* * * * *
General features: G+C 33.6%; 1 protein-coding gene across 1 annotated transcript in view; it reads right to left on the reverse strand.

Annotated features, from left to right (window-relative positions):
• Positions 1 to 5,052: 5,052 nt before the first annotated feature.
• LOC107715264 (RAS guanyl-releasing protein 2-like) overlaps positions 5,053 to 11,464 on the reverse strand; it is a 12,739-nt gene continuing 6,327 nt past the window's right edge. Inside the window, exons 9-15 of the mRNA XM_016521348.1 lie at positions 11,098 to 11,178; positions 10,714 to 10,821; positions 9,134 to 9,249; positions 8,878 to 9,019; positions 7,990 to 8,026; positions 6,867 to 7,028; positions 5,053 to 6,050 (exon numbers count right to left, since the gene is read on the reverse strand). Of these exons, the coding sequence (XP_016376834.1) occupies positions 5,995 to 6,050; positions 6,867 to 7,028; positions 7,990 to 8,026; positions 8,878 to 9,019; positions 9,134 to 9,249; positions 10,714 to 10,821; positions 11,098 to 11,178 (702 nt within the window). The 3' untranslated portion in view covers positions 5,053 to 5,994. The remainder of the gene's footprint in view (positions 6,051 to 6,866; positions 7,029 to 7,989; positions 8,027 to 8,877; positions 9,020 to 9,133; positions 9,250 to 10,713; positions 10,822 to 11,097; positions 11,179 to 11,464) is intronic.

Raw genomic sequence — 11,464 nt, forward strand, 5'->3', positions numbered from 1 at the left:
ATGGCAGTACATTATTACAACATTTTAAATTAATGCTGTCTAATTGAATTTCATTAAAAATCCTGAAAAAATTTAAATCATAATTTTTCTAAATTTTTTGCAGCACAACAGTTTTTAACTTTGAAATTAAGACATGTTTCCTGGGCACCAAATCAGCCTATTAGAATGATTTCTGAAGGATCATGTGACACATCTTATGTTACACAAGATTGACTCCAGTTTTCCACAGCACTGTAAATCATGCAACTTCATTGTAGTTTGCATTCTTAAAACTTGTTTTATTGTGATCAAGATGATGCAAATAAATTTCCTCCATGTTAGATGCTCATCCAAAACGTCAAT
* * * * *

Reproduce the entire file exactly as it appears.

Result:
General features: G+C 33.6%; 1 protein-coding gene across 1 annotated transcript in view; it reads right to left on the reverse strand.

Annotated features, from left to right (window-relative positions):
• Positions 1 to 5,052: 5,052 nt before the first annotated feature.
• LOC107715264 (RAS guanyl-releasing protein 2-like) overlaps positions 5,053 to 11,464 on the reverse strand; it is a 12,739-nt gene continuing 6,327 nt past the window's right edge. Inside the window, exons 9-15 of the mRNA XM_016521348.1 lie at positions 11,098 to 11,178; positions 10,714 to 10,821; positions 9,134 to 9,249; positions 8,878 to 9,019; positions 7,990 to 8,026; positions 6,867 to 7,028; positions 5,053 to 6,050 (exon numbers count right to left, since the gene is read on the reverse strand). Of these exons, the coding sequence (XP_016376834.1) occupies positions 5,995 to 6,050; positions 6,867 to 7,028; positions 7,990 to 8,026; positions 8,878 to 9,019; positions 9,134 to 9,249; positions 10,714 to 10,821; positions 11,098 to 11,178 (702 nt within the window). The 3' untranslated portion in view covers positions 5,053 to 5,994. The remainder of the gene's footprint in view (positions 6,051 to 6,866; positions 7,029 to 7,989; positions 8,027 to 8,877; positions 9,020 to 9,133; positions 9,250 to 10,713; positions 10,822 to 11,097; positions 11,179 to 11,464) is intronic.

Raw genomic sequence — 11,464 nt, forward strand, 5'->3', positions numbered from 1 at the left:
ATGGCAGTACATTATTACAACATTTTAAATTAATGCTGTCTAATTGAATTTCATTAAAAATCCTGAAAAAATTTAAATCATAATTTTTCTAAATTTTTTGCAGCACAACAGTTTTTAACTTTGAAATTAAGACATGTTTCCTGGGCACCAAATCAGCCTATTAGAATGATTTCTGAAGGATCATGTGACACATCTTATGTTACACAAGATTGACTCCAGTTTTCCACAGCACTGTAAATCATGCAACTTCATTGTAGTTTGCATTCTTAAAACTTGTTTTATTGTGATCAAGATGATGCAAATAAATTTCCTCCATGTTAGATGCTCATCCAAAACGTCAAT